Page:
ACL injury prevention in younger athletes

ACL injuries are the most common injuries that young athletes succumb to.Not only is this injury painful but it can also hamper with the athletes’ training and growth. An ACL injury refers to the tearing of the anterior cruciate ligament and normally occurs when an athlete suddenly changes direction, stops or jumps. As a result of the ligament tear, the knee will start swelling and it will no longer have the ability to bear body’s weight.

Previously an ACL surgery was an invasive affair that left a huge scar on the patient’s knee. However now ACL surgeries have become quite simple and we owe this transition to the rapid improvement in technology. Even if the surgery is a success, it often takes months or years for a patient to recover completely.

Why are younger athletes at a higher risk of suffering from an ACL injury?

The number of cases of younger athletes falling victim to these injuries is higher in comparison. The underlining reason why younger athletes are more prone to such injuries is partly due to their training program and their physical state.

The evidence from numerous studies suggests that female athletes are more prone to ACL injuries due to the way they perform certain actions. For example, female footballers perform most of their actions with a knee locked position and decreased use of hamstring strength. Both contribute to the increased risk of an ACL injury.

The underlining reason why younger athletes are more prone to ACL injuries is due to the fact that these athletes are playing and training all the time. At a very tender age, children start training and participating in competitions, these children perform inefficient movements, which is sure shot recipe for a disaster.

Even if they face a slight ACL injury, they continue with their training instead of getting medical help, which further aggravates the problem. Most people have the common misconception that ACL injuries only occur in contact sports. However, numerous studies have proven that most ACL cases occur due to bad mechanics and bad luck!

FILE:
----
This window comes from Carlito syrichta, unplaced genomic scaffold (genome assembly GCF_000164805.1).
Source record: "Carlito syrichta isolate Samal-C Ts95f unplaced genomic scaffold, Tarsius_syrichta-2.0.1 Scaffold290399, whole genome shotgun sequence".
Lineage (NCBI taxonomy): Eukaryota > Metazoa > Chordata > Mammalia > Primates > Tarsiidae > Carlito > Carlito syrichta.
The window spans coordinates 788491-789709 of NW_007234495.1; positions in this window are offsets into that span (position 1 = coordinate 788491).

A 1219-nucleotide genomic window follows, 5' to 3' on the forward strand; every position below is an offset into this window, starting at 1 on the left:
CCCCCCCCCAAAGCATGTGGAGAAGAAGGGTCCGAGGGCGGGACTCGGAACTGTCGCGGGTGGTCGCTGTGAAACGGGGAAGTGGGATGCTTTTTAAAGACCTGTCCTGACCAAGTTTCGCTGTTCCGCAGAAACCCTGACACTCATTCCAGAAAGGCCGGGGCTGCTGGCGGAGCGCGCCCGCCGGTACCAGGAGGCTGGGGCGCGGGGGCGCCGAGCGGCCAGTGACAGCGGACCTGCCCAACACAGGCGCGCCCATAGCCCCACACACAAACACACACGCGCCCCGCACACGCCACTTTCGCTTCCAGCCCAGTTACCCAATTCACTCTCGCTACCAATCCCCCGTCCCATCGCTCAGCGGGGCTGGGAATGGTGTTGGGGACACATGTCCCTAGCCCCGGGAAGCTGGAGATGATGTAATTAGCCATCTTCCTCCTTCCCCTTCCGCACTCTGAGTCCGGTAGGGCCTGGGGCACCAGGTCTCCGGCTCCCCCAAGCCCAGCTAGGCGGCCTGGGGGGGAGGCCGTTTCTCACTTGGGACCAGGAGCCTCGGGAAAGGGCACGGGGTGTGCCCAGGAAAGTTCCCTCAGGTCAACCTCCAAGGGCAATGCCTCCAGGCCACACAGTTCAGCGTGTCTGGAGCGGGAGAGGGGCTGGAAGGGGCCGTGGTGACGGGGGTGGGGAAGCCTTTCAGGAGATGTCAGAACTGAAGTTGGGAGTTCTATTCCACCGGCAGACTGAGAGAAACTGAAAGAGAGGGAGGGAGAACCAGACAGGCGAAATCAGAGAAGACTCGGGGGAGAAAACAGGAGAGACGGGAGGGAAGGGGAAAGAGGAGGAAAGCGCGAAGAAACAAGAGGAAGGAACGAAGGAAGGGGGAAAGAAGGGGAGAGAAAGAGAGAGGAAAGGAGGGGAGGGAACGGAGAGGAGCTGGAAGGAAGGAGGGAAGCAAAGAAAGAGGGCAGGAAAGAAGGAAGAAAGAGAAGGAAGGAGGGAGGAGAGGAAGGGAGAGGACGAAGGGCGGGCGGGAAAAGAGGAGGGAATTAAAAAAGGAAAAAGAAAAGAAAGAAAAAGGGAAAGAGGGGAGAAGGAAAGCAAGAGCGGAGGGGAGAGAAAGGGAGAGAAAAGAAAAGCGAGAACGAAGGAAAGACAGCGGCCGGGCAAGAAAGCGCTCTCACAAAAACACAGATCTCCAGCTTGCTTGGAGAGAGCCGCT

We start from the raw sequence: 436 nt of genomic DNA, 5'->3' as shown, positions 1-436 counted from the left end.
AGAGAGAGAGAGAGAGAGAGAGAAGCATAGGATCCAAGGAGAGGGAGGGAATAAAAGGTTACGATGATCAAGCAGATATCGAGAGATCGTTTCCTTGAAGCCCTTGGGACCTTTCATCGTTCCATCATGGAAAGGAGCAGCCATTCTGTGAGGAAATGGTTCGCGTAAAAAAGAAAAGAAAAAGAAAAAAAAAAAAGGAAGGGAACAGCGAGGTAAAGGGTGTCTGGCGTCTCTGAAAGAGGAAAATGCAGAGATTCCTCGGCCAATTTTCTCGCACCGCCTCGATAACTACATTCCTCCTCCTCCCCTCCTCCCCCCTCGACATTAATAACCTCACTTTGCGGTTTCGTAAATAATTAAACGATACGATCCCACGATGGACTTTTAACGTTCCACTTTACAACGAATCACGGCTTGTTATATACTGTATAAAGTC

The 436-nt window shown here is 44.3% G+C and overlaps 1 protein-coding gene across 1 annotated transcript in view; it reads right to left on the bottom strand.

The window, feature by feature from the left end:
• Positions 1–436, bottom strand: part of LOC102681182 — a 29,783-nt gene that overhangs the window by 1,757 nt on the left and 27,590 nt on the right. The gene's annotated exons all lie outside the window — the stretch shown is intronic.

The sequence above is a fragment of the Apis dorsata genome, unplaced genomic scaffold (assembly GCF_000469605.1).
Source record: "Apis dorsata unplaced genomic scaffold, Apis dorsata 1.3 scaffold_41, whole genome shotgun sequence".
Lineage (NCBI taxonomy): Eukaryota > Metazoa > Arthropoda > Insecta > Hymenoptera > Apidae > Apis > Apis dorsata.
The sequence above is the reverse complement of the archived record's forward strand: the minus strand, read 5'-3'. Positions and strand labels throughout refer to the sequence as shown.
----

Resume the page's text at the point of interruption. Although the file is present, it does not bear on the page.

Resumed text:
How to prevent ACL injuries in younger athletes?

Due to a significant increase in the number of ACL injuries reported in younger athletes, we have compiled a list of prevention techniques that every coach should incorporate in their training regime.

  • Mechanics training: Valgus collapse is when the knee is not maneuvered in an appropriate way and is the leading risk factor that causes an ACL tear. Coaches should teach their pupils how to lunge, jump, squat and land effectively. By equipping them with these core techniques, the risk of them falling awkwardly will be reduced by a substantial margin. Athletes should be trained on how to properly land from a jump. These practices will help reduce the risk of any ACL injuries.
  • Strength training: The gluteus medius plays the most crucial role in preventing a valgus collapse. This is exactly why coaches should incorporate strength training in their coaching regime. It increases the athlete’s core and hip strength.
  • Recovery period: The last prevention technique that coaches should consider instilling in younger athletes is teaching the importance of recovery time. If an athlete even feels slight discomfort in the knee, they should immediately start treatment instead of playing and further aggravating the injury.
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The Physiomobility Team